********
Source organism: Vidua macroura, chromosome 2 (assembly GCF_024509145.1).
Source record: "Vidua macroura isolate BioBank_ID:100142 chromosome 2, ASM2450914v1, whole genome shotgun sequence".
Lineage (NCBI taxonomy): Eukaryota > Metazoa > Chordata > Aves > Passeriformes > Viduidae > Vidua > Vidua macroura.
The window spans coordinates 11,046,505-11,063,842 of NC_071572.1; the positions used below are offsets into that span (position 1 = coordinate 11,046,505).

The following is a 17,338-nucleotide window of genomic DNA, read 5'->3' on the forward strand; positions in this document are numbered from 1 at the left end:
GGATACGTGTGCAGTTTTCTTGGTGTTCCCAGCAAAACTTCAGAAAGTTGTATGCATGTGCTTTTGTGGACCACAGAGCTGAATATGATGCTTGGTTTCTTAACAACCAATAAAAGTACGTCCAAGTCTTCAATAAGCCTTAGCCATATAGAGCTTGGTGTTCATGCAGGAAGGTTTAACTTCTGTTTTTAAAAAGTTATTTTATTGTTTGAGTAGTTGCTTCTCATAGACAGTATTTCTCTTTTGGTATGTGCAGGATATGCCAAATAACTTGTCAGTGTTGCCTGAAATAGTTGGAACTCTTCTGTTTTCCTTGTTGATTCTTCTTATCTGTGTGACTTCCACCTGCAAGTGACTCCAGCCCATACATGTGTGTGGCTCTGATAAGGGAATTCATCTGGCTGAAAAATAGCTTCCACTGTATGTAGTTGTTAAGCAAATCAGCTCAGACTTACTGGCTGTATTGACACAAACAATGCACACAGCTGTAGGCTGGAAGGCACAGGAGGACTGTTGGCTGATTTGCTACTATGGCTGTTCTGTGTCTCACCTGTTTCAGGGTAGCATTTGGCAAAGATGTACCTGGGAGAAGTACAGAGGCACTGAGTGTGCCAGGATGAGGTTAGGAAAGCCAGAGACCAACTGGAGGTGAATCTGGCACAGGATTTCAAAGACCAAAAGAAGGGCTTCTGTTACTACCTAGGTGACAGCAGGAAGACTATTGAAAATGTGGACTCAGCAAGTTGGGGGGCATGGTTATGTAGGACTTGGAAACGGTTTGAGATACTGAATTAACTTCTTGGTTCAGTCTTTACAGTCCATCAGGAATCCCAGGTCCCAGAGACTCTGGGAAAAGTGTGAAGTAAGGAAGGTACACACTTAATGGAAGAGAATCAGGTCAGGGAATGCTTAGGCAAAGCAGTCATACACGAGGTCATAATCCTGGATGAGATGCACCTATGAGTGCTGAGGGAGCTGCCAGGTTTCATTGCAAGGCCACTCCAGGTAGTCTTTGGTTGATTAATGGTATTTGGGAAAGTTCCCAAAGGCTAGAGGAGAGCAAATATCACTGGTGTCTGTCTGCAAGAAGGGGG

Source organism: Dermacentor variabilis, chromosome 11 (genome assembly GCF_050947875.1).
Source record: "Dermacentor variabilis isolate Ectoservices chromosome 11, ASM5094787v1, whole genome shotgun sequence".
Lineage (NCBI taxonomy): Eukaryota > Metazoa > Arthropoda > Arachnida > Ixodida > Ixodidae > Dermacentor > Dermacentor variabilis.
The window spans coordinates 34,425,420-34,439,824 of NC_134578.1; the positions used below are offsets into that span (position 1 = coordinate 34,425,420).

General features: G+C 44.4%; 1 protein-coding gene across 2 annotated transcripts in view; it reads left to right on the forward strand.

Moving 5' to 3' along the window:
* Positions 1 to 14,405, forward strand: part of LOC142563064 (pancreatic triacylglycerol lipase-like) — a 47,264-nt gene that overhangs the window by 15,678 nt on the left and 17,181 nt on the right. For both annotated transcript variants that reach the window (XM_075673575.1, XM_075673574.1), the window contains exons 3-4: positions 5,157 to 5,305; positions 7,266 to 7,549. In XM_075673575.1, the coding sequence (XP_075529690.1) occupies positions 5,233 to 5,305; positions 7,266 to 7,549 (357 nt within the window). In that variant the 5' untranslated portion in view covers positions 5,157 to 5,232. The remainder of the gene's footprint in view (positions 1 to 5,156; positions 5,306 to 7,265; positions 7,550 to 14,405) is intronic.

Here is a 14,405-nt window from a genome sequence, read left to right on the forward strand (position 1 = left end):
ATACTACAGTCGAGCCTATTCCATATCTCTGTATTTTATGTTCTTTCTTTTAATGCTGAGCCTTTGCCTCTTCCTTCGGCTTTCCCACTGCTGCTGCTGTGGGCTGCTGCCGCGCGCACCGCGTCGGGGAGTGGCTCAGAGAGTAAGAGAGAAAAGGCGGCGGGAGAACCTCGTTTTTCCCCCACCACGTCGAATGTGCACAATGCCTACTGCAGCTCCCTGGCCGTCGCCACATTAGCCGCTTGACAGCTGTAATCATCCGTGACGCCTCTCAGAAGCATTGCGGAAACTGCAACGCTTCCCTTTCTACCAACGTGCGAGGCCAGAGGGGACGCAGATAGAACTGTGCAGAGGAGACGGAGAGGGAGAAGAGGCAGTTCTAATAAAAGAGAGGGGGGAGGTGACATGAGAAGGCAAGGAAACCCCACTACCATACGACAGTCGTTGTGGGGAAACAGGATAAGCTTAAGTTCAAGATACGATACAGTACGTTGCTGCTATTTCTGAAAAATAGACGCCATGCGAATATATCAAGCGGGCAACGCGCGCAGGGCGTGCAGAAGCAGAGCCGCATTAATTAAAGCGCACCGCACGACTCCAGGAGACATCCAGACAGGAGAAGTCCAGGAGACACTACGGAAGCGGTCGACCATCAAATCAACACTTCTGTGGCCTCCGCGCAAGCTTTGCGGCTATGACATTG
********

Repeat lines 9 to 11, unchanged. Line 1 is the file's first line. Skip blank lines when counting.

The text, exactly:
Lineage (NCBI taxonomy): Eukaryota > Metazoa > Arthropoda > Arachnida > Ixodida > Ixodidae > Dermacentor > Dermacentor variabilis.
The window spans coordinates 34,425,420-34,439,824 of NC_134578.1; the positions used below are offsets into that span (position 1 = coordinate 34,425,420).

General features: G+C 44.4%; 1 protein-coding gene across 2 annotated transcripts in view; it reads left to right on the forward strand.